In this video I’m going to layout the UI for
the game itself.
I’ll make player areas to show the player’s
chips and cards.
I’ll create a player dialog to hold their
place ribbon and turn marker.
Finally, I’ll add the gift draw deck, current
gift card and number of chips bid to the center
of the board.
Start by making the MainMenuCanvas inactive
and the GameCanvas active so that our changes
will be visible.
Then add a background image that fills the
canvas and has the felt sprite.
Start the player area by creating an image,
sizing it to 600 by 200 and positioning it
in the bottom right.
Give it the border_0 sprite and color it red.
These will eventually be colored to match
the player’s color.
Set the “tag” of this object to Player.
The player area needs to show the number of
chips the player has, the cards that they
have taken and their current score.
Create an image size 64×64 with the chip sprite.
Position the image on the left side of the
Add a TextMesh child object.
Center the text, color it black and size the
font so that a large two digit number fits.
Make an area to hold the cards by creating
an empty object.
Size it to 500×128 and position it in the
Give it a horizontal layout that controls
the width and height of its children and expands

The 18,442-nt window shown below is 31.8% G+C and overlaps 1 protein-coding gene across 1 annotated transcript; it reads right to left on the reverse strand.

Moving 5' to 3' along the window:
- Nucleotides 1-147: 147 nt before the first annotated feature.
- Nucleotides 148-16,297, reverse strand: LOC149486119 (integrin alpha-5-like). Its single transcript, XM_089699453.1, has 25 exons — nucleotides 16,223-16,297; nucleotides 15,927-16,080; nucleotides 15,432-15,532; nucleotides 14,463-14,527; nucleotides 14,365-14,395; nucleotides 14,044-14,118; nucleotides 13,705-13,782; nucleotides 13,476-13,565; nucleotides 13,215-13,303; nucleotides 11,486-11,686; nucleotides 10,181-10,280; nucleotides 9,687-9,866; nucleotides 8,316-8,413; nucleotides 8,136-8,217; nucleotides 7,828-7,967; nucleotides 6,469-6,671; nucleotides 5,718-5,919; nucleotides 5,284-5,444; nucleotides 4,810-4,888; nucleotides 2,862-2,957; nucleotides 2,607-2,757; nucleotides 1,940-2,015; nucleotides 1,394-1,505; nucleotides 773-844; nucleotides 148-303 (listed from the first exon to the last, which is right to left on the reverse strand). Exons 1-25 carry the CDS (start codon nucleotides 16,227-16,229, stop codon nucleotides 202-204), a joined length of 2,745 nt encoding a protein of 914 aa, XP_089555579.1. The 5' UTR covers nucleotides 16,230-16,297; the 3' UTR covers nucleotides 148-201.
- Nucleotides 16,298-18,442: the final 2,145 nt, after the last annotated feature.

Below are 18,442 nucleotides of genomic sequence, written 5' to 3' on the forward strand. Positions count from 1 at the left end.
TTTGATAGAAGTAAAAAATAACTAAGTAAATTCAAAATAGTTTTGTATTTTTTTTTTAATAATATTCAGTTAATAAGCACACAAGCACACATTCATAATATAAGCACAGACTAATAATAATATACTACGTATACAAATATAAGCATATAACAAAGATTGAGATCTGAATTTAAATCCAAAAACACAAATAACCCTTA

This area is going to hold all the player’s
cards and will use a negative spacing to compress
sequential cards together and a spacer to
separate cards that aren’t in a sequence.
Now I’ll create a card.
Make an image and give it the card front sprite.
Its size is controlled by the horizontal layout
so we need to add a layout element with a
preferred width of 96 to tell the Horizontal
layout how wide the card should be.
Now add two TextMesh objects to the card to
display the value of the card.
One should be centered in the middle of the
card with a large outlined font.
To add the outline to the font, find the outline
material that we created earlier and drag
it into the font face section of the TextMesh
The second text object should also contain
the value of the card, but display it in a
small non-outlined font in the top left.
This text is positioned to be visible when
sequential cards are compressed together.
Next I’ll work on the spacing for sequential
cards and a spacer object to separate sequences.
Duplicate the card a couple times and tweak
the spacing of the horizontal layout so that
the cards are separated just enough to read
the upper left text value.
Create an empty spacer object and add a layout
Set the preferred width to 160.
Add another card to see the effect of the
I’m going to show the player’s score along
the bottom of the player area as a formula
that will make it clear how the score is calculated.
Start with an empty object that fills the
bottom and has a height of 64.
Add a TextMesh object with the text “Score”
and orient it in the bottom left corner.
Add a second TextMesh object to display the
Set the text to “=-99”, make it bold and
position it in the bottom right.
Make a copy of the chip count text in the
Make the text white and move it down to the
Do the same with the upperLeft text in the
Set the text to -33, make it white and move
it down to the score line.
That’s it for the player area.